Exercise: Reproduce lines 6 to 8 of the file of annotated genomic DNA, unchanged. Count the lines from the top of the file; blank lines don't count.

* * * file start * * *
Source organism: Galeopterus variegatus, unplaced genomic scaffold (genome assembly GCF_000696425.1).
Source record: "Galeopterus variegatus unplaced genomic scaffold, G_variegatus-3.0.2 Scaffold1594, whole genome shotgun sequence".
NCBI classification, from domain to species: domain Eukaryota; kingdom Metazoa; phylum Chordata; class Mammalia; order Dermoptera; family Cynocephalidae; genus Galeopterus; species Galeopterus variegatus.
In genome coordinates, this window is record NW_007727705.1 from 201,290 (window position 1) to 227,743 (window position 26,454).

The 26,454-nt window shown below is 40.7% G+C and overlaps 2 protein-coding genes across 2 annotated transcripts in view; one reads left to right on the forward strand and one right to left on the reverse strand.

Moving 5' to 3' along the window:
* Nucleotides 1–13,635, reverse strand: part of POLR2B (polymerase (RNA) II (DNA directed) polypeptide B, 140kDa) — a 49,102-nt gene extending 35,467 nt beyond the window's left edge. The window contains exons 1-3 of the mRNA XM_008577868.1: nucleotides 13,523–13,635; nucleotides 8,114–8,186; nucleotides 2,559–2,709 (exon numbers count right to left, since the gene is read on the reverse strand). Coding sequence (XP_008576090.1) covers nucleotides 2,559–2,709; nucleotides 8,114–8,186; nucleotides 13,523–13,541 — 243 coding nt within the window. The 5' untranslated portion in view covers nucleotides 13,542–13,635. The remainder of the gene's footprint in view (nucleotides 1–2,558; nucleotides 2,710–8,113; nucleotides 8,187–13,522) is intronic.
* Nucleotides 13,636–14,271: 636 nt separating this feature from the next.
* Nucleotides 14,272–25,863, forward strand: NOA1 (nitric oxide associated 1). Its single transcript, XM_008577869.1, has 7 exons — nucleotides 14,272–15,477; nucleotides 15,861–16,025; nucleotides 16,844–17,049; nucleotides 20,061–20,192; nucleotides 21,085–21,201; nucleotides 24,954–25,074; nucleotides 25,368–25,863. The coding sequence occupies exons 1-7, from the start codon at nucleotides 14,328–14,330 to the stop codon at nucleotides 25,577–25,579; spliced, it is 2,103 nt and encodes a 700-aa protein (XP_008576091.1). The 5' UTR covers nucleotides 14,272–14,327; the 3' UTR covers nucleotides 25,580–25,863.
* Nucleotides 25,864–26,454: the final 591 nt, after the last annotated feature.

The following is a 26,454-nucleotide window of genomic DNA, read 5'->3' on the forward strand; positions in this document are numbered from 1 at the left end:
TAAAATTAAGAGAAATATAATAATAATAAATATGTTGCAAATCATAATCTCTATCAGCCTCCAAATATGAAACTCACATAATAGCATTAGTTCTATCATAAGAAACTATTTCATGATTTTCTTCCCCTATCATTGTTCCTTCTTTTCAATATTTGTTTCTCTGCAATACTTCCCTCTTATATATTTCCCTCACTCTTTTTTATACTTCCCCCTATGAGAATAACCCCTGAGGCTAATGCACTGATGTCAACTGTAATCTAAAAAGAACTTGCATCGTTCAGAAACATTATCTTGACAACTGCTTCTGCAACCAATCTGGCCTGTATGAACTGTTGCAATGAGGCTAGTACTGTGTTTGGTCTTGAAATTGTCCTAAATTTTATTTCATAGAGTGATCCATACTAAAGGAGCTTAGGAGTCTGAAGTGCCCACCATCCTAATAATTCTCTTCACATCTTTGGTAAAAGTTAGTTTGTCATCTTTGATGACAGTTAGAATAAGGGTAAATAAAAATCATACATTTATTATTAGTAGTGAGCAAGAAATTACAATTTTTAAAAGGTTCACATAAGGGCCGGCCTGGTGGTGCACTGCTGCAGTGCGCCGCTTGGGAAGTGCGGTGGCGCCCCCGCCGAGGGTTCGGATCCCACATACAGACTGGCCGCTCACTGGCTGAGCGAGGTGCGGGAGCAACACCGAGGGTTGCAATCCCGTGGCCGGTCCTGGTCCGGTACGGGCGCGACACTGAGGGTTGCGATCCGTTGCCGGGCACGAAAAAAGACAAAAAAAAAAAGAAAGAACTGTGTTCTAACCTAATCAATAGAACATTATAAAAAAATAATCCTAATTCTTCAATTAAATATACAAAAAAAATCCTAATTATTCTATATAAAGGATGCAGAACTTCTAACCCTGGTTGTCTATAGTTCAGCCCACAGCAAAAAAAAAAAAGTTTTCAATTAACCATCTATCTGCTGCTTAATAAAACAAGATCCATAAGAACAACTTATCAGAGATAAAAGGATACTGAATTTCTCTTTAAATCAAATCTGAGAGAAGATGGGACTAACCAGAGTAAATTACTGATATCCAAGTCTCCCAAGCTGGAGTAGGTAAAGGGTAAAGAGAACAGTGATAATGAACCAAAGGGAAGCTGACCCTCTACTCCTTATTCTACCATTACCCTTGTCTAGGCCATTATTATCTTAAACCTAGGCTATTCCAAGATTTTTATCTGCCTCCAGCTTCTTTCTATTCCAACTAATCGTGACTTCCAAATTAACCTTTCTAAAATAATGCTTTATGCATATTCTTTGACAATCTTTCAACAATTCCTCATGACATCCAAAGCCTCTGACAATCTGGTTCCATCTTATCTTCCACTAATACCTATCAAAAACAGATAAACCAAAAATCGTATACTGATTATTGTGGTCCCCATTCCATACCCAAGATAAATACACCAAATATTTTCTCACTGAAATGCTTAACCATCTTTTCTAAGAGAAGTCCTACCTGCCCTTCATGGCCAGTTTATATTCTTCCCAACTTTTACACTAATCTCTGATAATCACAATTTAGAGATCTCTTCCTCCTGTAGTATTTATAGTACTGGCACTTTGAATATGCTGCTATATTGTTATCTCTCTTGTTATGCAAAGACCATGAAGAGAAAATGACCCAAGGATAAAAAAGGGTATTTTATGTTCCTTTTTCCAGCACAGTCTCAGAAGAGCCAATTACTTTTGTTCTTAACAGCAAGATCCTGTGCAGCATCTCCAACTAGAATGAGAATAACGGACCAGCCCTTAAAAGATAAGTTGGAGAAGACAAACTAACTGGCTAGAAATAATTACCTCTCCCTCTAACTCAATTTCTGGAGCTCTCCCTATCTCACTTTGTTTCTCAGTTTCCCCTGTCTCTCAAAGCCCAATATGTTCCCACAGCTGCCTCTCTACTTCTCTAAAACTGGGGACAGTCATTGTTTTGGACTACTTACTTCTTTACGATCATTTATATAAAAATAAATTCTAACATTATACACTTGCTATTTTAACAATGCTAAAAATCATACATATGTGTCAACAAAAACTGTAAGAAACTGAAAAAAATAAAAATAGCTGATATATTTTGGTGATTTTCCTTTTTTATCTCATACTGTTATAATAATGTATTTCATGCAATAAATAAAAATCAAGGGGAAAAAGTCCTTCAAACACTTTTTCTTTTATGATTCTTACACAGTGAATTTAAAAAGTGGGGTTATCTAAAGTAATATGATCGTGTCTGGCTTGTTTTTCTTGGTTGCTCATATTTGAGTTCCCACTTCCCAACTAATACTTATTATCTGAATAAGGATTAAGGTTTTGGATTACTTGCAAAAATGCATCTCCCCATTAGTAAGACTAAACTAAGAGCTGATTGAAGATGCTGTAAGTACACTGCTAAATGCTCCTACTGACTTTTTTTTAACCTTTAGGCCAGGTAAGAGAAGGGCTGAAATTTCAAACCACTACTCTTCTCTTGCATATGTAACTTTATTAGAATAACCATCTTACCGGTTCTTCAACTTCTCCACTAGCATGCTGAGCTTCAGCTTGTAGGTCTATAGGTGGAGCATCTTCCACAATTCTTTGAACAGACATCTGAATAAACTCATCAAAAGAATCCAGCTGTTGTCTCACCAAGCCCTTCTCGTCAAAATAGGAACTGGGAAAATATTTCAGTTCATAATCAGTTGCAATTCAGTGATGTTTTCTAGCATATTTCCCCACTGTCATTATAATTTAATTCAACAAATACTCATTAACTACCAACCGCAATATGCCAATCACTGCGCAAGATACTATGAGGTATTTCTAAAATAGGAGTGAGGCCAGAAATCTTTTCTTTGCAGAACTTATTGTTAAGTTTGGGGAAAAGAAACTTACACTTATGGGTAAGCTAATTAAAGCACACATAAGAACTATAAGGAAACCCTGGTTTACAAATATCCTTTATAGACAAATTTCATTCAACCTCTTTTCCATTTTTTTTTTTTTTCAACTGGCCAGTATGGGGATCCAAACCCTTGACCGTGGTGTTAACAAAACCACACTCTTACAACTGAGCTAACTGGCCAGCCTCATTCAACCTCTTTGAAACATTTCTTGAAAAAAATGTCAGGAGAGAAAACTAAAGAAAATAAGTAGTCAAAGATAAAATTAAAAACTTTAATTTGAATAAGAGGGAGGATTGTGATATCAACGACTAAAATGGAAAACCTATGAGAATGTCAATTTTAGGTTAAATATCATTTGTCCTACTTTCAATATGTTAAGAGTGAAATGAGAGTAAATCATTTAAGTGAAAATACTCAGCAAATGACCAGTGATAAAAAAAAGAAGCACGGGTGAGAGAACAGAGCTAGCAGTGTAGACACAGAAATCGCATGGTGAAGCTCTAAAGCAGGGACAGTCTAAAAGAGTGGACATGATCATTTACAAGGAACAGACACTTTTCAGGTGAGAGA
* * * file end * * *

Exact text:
Moving 5' to 3' along the window:
* Nucleotides 1–13,635, reverse strand: part of POLR2B (polymerase (RNA) II (DNA directed) polypeptide B, 140kDa) — a 49,102-nt gene extending 35,467 nt beyond the window's left edge. The window contains exons 1-3 of the mRNA XM_008577868.1: nucleotides 13,523–13,635; nucleotides 8,114–8,186; nucleotides 2,559–2,709 (exon numbers count right to left, since the gene is read on the reverse strand). Coding sequence (XP_008576090.1) covers nucleotides 2,559–2,709; nucleotides 8,114–8,186; nucleotides 13,523–13,541 — 243 coding nt within the window. The 5' untranslated portion in view covers nucleotides 13,542–13,635. The remainder of the gene's footprint in view (nucleotides 1–2,558; nucleotides 2,710–8,113; nucleotides 8,187–13,522) is intronic.
* Nucleotides 13,636–14,271: 636 nt separating this feature from the next.